Commercial Real Estate Outlook 2006
Economic development experts and real estate professionals in northeast Pennsylvania say 2006 will be a “banner year” in growth in commercial and industrial real estate.
Shoppers can look forward to new retail centers; vacationers will see new recreational facilities; and local workers can expect an influx of employers.
John Cognetti, industrial/commercial broker for Hinerfeld Realty in Scranton, says northeast Pennsylvania is “maturing” as a legitimate location for business expansion and relocation. Cognetti, who coordinates real estate deals between investors and developers, says every sector of the market will show growth.
Businesses take advantage of a relatively low cost of real estate, approximately $65,000 per acre in the region compared to other areas where the cost is around $95,000, Cognetti said. Plus, with access to major highways and a locale just 500 miles from 80 percent of U.S. purchasing power, distributors and manufacturers see the value of locally placed distribution centers and operations.
Some high-profile projects Cognetti points to include the increase in occupancy at the Glenmaura Corporate Center in Moosic, the Super Wal-Mart store planned for Scranton and the 16-acre retail site near the Wachovia Arena which is drawing a lot of interest from large merchants across the country. The Shops at Montage retail complex and the additions to Pocono Downs will also have a positive impact. All of this development will cause significant changes in northeast Pennsylvania’s overall property value and future economic stability, he says.
Rhea Simms from Lewith and Freeman Real Estate says sales of new and existing homes will match or surpass 2005.
In spite of rising interest rates, more people are qualifying for mortgage loans than ever before, providing the fuel for strong home sales, she says.
The more popular residential market are townhouses and condominium, she says. Several developments in the back mountain area, such as Newberry Estates and Dakota Woods, offer residents a relaxed lifestyle. Real estate markets in the area’s cities are showing more life as well, Simms notes. In Scranton, the Olive Street townhouses are bringing in a lot of interest, and in Wilkes-Barre queries about existing homes and rental units have increased significantly, she says.
John Augustine senior director of economic and entrepreneurial development for the Greater Wilkes-Barre Chamber of Business and Industry points to the work being done in the City of Wilkes-Barre as a significant economic boost. The South Main Street redevelopment project, a new theater and housing, and the start of the riverfront and Sterling Hotel projects in 2006 will constitute huge improvements for the city.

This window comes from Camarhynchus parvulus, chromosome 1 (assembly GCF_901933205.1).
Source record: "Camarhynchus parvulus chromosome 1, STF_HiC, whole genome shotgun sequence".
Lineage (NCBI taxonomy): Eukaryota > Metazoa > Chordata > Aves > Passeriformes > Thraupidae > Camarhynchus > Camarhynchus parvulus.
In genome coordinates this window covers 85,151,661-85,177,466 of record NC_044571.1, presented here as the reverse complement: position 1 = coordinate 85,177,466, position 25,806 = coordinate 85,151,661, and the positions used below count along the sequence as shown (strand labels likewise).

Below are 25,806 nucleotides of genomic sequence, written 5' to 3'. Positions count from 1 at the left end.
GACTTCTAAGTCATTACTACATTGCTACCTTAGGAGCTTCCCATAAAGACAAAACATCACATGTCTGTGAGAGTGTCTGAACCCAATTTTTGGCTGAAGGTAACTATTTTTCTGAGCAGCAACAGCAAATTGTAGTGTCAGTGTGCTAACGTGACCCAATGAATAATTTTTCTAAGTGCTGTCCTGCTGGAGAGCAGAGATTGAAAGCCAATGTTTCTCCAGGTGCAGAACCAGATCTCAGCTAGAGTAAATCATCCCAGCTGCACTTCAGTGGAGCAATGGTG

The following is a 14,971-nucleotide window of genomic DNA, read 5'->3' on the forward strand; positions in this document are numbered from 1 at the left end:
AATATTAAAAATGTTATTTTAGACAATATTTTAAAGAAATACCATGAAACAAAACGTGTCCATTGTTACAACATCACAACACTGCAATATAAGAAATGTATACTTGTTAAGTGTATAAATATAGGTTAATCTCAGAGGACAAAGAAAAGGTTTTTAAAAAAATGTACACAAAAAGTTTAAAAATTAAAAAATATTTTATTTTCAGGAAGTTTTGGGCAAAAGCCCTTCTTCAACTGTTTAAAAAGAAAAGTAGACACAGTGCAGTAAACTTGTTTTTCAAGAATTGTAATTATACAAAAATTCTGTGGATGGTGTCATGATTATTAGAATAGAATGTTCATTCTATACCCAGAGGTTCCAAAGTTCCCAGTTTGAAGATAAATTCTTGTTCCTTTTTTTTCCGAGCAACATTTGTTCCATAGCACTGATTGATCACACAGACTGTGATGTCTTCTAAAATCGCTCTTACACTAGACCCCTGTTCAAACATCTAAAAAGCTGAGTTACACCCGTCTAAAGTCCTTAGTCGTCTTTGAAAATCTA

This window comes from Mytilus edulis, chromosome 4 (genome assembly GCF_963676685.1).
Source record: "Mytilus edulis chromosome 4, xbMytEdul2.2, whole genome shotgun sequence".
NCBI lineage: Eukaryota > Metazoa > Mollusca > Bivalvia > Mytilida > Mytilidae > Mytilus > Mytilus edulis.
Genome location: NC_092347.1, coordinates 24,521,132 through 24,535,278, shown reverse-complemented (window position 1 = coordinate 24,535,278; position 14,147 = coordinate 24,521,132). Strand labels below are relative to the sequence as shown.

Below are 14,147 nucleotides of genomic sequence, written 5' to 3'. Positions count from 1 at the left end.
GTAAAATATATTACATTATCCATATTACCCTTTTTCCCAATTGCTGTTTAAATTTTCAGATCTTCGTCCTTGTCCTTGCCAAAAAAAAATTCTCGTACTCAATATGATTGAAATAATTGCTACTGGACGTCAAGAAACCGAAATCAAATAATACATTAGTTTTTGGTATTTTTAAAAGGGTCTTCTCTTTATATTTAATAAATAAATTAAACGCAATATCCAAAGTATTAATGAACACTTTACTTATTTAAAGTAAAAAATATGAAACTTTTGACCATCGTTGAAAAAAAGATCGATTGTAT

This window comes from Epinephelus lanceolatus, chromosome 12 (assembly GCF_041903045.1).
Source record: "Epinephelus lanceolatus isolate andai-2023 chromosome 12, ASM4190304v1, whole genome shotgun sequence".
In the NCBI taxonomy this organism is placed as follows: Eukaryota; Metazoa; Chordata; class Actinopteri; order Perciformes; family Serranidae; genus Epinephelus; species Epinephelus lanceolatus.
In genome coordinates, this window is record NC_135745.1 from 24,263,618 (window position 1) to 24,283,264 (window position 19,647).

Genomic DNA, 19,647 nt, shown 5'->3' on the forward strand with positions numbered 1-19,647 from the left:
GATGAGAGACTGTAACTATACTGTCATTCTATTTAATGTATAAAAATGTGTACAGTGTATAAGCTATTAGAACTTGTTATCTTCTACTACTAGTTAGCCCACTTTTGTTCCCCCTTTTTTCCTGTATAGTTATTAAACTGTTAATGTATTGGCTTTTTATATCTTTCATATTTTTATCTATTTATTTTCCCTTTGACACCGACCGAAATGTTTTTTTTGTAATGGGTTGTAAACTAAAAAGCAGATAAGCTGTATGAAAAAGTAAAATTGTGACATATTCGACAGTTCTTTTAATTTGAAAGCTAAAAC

The future of downtown Wilkes-Barre, and other cities in northeast Pennsylvania, hinges on providing attractive and affordable housing to increase pedestrian traffic and recreate a vibrant, healthy street level environment, Augustine says. The South Main project will reinforce the traditional retail core and an attractive “streetscape.”
In the suburbs, large land development increases. For example in Pittston, Luzerne County, the Center Point industrial park, an 861 acre site in the process of development attracted over $83 million in investment from companies locating operations there. He also points to the 90 percent occupancy at he Crestwood Industrial Park resulting from five deals in 2005 resulting in 1000 jobs. Three more deals for that location are on the blocks for 2006, he adds.
Local distribution and food manufacturing industries are growing, bucking the national trend, Augustine says. Along with proximity to markets along the East Coast, and access to interstate highways system, industries are finding flexibility in local developers and attractive real estate.
Locally, there is a lot of land ready for developing, as well as existing buildings and developers who will build to specifications. These attributes make northeast Pennsylvania commercial real estate attractive because companies can literally move in and start operations without a lot of set up.
Chuck Leonard, executive director for Pocono Mountain Industries in Stroudsburg looks forward to a “watershed year in 2006,” judging by the influx of retailers such as Lowe’s into the Bartonsville area and many new strip malls in Monroe County.
Other highlights include the refurbishing of the Mt. Airy Lodge and Pocono Manor, increased hospitality industry as a direct result of new attractions like the Great Wolf Lodge and legalized casino-style gambling.
The Poconos are still the highest rated vacation destination in the state of Pennsylvania, Leonard said.
Andy Skrip, vice president of the Greater Scranton Chamber says the “trickle down” of strong national and state economies is being felt locally as well. Along with incentive programs like the state’s Keystone Opportunity Zones, local industrial real estate growth has been tremendous.
In Scranton, the Mount Pleasant Corporate Center, located across from the Scranton Area High School will be a major improvement, Skrip said. The Valley View Business Park in Jessup and improvements at the Covington Industrial Park all point to increased investment in the area.
– Courtesy of the Northeastern Pennsylvania Business Journal